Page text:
That is, except for the Chief Minister.

When Charlie Parker’s second job as a non-executive director of a UK property firm with an interest in Jersey came to light, it should have been immediately apparent that it either was a conflict of interest or very easily could have the perception of being. Either way, that’s not a good look for a chief executive presiding over a billion-pounds-a-year public sector at the very moment a massive number of construction and property deals were in the pipeline.

The Chief Minister, we now know, verbally gave Charlie Parker the green light to take on the job, but he never put that in writing. He subsequently got the States Employment Board to give that written approval retrospectively.

Then the SEB, on the eve of a vote of no confidence in Senator John Le Fondré last November, withdraw that approval.

At the time, Senator Le Fondré announced that Charlie Parker wouldn’t get a penny more than he was contractually entitled to. And then he signed off a pay-off that was more than Mr Parker was contractually entitled to to avoid a drawn-out litigation process, and the government failed to follow the correct procedure, prompting the Comptroller and Auditor General to place an unprecedented note in last week’s States Accounts to point that fact out.

The Chief Minister’s defence? That pay-offs in the past had been bigger. So that’s okay then.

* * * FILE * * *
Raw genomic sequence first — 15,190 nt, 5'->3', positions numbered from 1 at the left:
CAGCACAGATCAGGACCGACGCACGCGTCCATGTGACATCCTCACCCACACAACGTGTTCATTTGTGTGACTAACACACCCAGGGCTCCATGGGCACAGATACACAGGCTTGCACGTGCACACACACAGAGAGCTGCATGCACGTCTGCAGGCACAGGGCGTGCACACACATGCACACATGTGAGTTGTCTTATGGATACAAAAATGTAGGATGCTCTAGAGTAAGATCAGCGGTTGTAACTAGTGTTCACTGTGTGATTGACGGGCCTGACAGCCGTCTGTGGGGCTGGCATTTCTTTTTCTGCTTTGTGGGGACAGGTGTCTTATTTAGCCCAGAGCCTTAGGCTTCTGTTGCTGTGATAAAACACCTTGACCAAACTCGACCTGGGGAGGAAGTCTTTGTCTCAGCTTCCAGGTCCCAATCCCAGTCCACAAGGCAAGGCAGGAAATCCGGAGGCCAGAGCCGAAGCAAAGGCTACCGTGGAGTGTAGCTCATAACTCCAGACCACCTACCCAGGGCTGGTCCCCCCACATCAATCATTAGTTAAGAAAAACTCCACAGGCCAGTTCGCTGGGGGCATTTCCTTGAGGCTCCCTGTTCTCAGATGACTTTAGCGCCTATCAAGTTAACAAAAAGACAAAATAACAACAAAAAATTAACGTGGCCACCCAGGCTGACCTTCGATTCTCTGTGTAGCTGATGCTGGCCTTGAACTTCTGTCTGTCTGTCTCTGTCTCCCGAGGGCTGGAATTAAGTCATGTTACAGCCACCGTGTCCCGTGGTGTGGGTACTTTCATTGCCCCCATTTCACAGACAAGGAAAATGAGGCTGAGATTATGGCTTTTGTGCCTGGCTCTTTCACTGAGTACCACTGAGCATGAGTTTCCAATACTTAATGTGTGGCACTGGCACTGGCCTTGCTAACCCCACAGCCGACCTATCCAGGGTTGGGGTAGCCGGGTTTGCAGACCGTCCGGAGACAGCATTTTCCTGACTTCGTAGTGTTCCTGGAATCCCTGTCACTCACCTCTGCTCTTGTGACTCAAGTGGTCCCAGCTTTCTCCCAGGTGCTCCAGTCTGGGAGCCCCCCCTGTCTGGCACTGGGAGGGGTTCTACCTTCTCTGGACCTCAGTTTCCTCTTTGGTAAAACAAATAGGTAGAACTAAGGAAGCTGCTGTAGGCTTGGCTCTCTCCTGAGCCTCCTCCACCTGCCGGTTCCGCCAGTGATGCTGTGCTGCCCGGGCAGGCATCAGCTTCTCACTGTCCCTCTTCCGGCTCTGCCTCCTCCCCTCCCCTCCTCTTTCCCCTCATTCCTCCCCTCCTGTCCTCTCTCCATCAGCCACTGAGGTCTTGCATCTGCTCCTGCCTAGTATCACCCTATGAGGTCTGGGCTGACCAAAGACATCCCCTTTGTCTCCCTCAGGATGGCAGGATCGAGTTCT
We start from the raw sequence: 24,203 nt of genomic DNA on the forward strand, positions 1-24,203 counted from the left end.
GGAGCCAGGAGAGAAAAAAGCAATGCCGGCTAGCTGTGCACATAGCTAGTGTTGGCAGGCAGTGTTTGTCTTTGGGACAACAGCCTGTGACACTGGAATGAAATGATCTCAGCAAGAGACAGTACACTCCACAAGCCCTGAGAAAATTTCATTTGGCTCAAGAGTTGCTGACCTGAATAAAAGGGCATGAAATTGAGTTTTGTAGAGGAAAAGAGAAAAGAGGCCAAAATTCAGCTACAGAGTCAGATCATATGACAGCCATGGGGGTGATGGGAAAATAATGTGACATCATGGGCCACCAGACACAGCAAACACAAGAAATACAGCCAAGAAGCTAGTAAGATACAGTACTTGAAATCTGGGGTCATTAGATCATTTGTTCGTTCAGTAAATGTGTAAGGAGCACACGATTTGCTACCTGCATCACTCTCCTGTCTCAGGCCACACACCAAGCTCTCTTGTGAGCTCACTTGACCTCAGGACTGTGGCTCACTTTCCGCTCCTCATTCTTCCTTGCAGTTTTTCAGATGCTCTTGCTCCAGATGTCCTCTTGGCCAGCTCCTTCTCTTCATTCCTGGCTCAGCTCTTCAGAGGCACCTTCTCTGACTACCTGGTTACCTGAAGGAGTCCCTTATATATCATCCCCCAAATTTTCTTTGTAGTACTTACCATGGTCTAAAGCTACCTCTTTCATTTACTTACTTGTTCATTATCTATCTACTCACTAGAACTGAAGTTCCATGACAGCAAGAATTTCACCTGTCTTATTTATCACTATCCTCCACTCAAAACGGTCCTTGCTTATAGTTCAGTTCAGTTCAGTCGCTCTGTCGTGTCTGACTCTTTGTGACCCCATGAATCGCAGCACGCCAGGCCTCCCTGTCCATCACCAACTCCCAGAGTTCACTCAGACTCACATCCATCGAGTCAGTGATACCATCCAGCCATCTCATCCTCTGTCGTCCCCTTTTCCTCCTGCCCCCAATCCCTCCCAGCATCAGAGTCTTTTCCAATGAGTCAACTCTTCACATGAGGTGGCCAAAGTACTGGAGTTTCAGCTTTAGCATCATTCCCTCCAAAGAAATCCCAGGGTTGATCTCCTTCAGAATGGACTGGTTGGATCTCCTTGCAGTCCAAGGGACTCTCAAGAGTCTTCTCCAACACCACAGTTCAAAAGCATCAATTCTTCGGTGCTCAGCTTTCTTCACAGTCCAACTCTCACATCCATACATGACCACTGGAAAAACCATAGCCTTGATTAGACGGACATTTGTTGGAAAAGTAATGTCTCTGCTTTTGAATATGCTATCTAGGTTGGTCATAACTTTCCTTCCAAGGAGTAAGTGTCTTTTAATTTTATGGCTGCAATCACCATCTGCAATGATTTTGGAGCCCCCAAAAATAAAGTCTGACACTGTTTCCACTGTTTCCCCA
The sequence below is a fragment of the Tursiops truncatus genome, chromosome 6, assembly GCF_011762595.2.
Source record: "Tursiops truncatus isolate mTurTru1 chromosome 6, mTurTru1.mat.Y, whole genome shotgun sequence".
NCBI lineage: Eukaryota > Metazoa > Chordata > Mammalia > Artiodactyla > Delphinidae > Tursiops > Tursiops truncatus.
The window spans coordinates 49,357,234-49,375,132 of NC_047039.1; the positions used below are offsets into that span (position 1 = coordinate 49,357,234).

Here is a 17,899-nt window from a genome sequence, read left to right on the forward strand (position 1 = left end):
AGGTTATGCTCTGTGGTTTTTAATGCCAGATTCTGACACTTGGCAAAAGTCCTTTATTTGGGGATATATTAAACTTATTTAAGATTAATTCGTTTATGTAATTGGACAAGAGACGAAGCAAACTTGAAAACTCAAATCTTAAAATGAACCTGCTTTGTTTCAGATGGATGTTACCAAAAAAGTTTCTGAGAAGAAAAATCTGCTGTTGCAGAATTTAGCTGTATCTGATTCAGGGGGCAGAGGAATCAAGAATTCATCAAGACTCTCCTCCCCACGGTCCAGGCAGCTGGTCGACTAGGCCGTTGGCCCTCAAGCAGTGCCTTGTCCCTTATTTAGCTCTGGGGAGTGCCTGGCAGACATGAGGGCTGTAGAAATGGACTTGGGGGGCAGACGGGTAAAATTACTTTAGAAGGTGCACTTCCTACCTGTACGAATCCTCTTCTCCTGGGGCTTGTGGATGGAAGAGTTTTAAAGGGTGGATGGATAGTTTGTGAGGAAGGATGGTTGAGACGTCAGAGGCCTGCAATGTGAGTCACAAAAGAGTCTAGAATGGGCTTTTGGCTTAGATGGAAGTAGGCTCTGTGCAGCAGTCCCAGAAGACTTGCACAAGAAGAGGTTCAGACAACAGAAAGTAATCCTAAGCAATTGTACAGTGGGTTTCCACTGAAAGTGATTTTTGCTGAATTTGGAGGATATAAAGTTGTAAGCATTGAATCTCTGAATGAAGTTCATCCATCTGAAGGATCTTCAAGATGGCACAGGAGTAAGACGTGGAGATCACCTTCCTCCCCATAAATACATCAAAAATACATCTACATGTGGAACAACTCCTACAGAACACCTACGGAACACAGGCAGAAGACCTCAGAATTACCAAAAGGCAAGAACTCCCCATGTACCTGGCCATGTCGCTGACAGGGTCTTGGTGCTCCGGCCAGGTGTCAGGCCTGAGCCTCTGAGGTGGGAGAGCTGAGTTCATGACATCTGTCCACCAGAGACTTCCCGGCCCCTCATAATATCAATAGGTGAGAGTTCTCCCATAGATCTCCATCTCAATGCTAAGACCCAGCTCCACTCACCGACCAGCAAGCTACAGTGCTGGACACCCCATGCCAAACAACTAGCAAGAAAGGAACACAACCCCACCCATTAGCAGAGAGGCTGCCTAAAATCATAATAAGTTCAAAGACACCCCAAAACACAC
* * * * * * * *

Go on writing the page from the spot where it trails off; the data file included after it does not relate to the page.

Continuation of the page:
If you’ve had enough of the he said, she said, to-ing and fro-ing of this whole saga, and your response right now is that it’s water under the bridge, then, I am afraid, you’ve been had. That’s another very Jersey part of the playbook: to get us all so fed up of these drawn-out processes that our human instinct is not to focus on what’s going on but instead to just want it all over. ‘Let him take his money and we can all move on.’

Well, that’s understandable, but it’s to fuel a culture of arrogance where those at the top of the tree think they can get away with actions that the rest of us wouldn’t even dream of doing.

The upshot of the mishandling of the entire process is that continuity in government is disrupted, a massive pay-off that arguably didn’t need to be paid out if all due process had been followed now has been, and a fresh round of not insignificant recruitment costs associated with the appointment of an interim chief executive and finding a permanent replacement are now being incurred.

Charlie Parker is the big winner out of all this. He’s got as much money in his back pocket for the next two years as if he’d stayed in post, but without the burden of actually having to work for it. He keeps his second role as a non-executive director. And he faces no accountability for his singular failure to transform the public sector, not least the rotten-to-the-core culture of bullying that still exists.

Bravo, Charlie Parker.